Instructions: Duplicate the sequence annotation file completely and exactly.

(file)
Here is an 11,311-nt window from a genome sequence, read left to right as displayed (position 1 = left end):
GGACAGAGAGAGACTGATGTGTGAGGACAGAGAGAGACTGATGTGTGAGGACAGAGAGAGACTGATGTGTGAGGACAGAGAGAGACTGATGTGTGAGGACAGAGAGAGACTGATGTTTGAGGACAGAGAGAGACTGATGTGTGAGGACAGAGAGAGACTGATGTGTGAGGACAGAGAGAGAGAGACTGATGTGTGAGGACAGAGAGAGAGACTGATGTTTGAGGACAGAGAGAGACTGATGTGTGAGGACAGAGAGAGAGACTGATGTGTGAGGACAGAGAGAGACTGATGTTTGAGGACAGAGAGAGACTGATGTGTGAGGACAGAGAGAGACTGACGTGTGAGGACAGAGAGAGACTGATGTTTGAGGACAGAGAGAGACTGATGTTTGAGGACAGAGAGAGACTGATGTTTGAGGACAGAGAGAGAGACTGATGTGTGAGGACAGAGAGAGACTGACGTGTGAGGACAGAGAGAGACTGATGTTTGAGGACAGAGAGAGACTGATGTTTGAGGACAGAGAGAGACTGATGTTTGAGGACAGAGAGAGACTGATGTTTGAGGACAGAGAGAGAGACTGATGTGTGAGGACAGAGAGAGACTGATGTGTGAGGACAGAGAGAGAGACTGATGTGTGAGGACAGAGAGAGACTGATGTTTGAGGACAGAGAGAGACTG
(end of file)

Here is an 11,311-nt window from a genome sequence, read left to right as displayed (position 1 = left end):
GGACAGAGAGAGACTGATGTGTGAGGACAGAGAGAGACTGATGTGTGAGGACAGAGAGAGACTGATGTGTGAGGACAGAGAGAGACTGATGTGTGAGGACAGAGAGAGACTGATGTTTGAGGACAGAGAGAGACTGATGTGTGAGGACAGAGAGAGACTGATGTGTGAGGACAGAGAGAGAGAGACTGATGTGTGAGGACAGAGAGAGAGACTGATGTTTGAGGACAGAGAGAGACTGATGTGTGAGGACAGAGAGAGAGACTGATGTGTGAGGACAGAGAGAGACTGATGTTTGAGGACAGAGAGAGACTGATGTGTGAGGACAGAGAGAGACTGACGTGTGAGGACAGAGAGAGACTGATGTTTGAGGACAGAGAGAGACTGATGTTTGAGGACAGAGAGAGACTGATGTTTGAGGACAGAGAGAGAGACTGATGTGTGAGGACAGAGAGAGACTGACGTGTGAGGACAGAGAGAGACTGATGTTTGAGGACAGAGAGAGACTGATGTTTGAGGACAGAGAGAGACTGATGTTTGAGGACAGAGAGAGACTGATGTTTGAGGACAGAGAGAGAGACTGATGTGTGAGGACAGAGAGAGACTGATGTGTGAGGACAGAGAGAGAGACTGATGTGTGAGGACAGAGAGAGACTGATGTTTGAGGACAGAGAGAGACTG